High Performing Environments
Leesman is an organization dedicated to improving the employee experience and creating high performing work environments. In their latest report, “The Next 250K,” they surveyed 250,000 employees in order to learn more about what drives productivity in the workplace. They discovered that office design plays an important role. Currently, only 57% believe that their workplace enables them to work productively. This means a large portion of employees do not have workplaces that support their basic working day, obstructing their ability to positively contribute to business success.
Leesman’s research revealed that employees need a balanced work environment that supports all activities. In the report, employees listed “Thinking/creative thinking”, “Reading”, and ‘“Individual focused work, desk based” as the areas needing the most design support because things such as occupant density and noise levels were affecting individual productivity. Supporting creativity and collaboration still ranked as an important factor in overall productivity. According to Facility Executive, the key to creating a high performing environment is to provide dedicated areas for both individual and team work.
Office Design Tips
HOK is a global design, architecture, engineering an planning firm that specializes in innovative and sustainable design. With more than 60 years of design experience, HOK has some of the best office design tips for improving both the productivity and wellness of your employees.
- Office Temperature: HVAC&R Research discovered that the optimal temperature for office productivity is is 70.88 degrees Fahrenheit. Consider underfloor air, which provides individual control of air flow, or zoned temperature controls.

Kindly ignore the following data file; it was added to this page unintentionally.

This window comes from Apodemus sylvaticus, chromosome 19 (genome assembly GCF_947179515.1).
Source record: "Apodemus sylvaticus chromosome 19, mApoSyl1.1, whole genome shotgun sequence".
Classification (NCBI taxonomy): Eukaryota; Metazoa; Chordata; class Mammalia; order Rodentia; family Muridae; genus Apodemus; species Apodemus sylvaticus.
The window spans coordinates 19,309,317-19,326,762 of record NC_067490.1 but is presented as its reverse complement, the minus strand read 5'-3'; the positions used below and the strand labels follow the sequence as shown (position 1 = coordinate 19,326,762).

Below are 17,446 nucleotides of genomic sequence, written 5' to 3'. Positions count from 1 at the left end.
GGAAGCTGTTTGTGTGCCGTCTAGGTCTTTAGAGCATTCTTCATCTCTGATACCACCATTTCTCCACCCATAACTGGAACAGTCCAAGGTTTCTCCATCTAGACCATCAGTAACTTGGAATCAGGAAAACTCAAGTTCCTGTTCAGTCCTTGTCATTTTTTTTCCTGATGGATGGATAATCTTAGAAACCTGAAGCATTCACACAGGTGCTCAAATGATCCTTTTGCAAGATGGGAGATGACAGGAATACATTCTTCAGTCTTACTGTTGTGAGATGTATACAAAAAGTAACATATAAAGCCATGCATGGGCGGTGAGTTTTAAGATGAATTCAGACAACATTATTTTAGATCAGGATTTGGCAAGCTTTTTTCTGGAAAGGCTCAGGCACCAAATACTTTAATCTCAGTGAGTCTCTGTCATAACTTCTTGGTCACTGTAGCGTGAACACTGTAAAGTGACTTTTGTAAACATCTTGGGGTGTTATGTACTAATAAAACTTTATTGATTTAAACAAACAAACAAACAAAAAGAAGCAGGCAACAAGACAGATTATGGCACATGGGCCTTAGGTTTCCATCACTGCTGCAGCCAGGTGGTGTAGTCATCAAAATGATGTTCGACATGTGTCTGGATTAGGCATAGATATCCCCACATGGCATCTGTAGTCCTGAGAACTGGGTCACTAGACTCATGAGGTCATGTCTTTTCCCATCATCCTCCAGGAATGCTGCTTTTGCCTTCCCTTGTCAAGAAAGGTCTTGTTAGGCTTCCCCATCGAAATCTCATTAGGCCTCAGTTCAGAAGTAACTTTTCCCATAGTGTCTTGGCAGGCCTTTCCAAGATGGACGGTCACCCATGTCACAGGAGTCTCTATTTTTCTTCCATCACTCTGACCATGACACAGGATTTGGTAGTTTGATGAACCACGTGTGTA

- Access to Nature, Views and Daylight: Daylight, as well as opportunities for active and passive contact with nature, positively impact well-being and keep employees’ daily waking and sleeping cycles in check. Try to organize the office so that spaces around the windows are the most open. Also, include plants in the office design and consider creating an outdoor break area.
- Sensory Change and Variability: When a work environment is stimulating, employees feel an increased level of focus creative drive. You can introduce “texture” into a space by using natural materials such as wood, cork, plants, natural fibers.
- Color: Color can mean different things to different people, but there are generalizations about how color is likely to be perceived, especially in the office. For example, incorporate pops of reds, blues and greens for higher focus and task accuracy and pops of yellow and orange for improved decision making abilities and self esteem levels.
- Physical Activity and Ergonomics: Designing a work space for human comfort and encouraging activity will help improve both productivity and health overtime. Provide adjustable furniture such as adjustable chairs, task lights, sit-to-stand desks and keyboard trays, so individuals can adjust their work spaces to meet their needs. Also, encourage employees to take the stairs and participate in walking meetings.
For more information on creating a high performing office space, click here!